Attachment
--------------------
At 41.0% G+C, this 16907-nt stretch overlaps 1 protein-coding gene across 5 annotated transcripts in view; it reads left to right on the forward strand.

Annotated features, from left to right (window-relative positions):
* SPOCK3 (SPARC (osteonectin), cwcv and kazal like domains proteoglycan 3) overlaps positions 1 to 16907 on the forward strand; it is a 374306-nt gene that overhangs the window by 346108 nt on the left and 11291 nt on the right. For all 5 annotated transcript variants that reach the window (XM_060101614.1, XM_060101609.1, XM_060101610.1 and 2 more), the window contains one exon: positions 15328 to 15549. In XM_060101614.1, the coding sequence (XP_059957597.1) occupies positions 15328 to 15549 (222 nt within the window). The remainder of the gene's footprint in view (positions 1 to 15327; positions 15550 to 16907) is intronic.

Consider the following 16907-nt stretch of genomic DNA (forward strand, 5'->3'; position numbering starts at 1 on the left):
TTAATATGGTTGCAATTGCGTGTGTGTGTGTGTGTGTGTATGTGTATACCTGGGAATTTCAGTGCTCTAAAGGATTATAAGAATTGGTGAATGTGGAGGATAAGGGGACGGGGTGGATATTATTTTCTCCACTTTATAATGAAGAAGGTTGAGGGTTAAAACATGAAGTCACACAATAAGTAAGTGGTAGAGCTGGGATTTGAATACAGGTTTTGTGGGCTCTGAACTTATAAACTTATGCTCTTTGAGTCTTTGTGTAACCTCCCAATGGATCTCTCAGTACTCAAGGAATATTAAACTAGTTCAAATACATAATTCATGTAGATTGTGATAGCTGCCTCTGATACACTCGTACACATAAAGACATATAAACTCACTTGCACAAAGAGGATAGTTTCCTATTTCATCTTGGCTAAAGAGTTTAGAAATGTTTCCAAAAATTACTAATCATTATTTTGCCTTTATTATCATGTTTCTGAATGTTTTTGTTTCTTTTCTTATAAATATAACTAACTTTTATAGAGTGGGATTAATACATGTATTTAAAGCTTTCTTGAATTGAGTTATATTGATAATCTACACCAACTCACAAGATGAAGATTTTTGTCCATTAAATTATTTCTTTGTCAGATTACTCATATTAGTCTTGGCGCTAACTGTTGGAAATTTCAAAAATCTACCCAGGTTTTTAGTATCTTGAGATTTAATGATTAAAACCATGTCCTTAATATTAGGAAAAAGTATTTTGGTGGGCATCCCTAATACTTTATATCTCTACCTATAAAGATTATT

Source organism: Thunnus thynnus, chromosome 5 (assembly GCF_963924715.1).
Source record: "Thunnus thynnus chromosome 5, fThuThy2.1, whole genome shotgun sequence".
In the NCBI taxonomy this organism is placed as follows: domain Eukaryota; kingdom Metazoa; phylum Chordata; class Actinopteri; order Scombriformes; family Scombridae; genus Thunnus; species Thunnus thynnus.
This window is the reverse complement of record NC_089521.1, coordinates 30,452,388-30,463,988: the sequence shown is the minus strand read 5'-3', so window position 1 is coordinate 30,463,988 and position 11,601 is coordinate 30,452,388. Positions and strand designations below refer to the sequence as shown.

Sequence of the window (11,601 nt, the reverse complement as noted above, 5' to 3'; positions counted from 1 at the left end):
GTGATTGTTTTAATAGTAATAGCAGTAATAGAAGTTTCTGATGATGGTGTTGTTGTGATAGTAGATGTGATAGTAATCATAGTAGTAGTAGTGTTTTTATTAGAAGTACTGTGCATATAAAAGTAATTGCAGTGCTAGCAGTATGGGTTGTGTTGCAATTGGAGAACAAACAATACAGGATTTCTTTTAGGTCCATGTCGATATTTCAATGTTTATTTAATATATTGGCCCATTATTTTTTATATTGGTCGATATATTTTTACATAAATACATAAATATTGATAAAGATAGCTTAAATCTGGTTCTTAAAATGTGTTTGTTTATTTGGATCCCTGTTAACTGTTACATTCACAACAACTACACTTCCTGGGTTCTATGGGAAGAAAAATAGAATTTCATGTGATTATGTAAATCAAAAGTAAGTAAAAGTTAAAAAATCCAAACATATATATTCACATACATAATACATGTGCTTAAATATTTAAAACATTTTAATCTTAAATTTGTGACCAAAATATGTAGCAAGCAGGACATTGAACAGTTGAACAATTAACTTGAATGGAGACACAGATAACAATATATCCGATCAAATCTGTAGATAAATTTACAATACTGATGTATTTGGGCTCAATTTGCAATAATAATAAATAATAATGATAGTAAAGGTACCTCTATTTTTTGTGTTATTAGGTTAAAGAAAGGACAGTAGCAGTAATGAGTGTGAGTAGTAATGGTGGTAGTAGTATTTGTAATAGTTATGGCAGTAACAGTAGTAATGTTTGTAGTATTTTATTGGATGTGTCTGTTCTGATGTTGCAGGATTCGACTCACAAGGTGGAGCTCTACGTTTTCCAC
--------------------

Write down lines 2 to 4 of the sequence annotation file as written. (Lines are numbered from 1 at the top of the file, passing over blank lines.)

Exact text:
Annotated features, from left to right (window-relative positions):
* SPOCK3 (SPARC (osteonectin), cwcv and kazal like domains proteoglycan 3) overlaps positions 1 to 16907 on the forward strand; it is a 374306-nt gene that overhangs the window by 346108 nt on the left and 11291 nt on the right. For all 5 annotated transcript variants that reach the window (XM_060101614.1, XM_060101609.1, XM_060101610.1 and 2 more), the window contains one exon: positions 15328 to 15549. In XM_060101614.1, the coding sequence (XP_059957597.1) occupies positions 15328 to 15549 (222 nt within the window). The remainder of the gene's footprint in view (positions 1 to 15327; positions 15550 to 16907) is intronic.

Consider the following 16907-nt stretch of genomic DNA (forward strand, 5'->3'; position numbering starts at 1 on the left):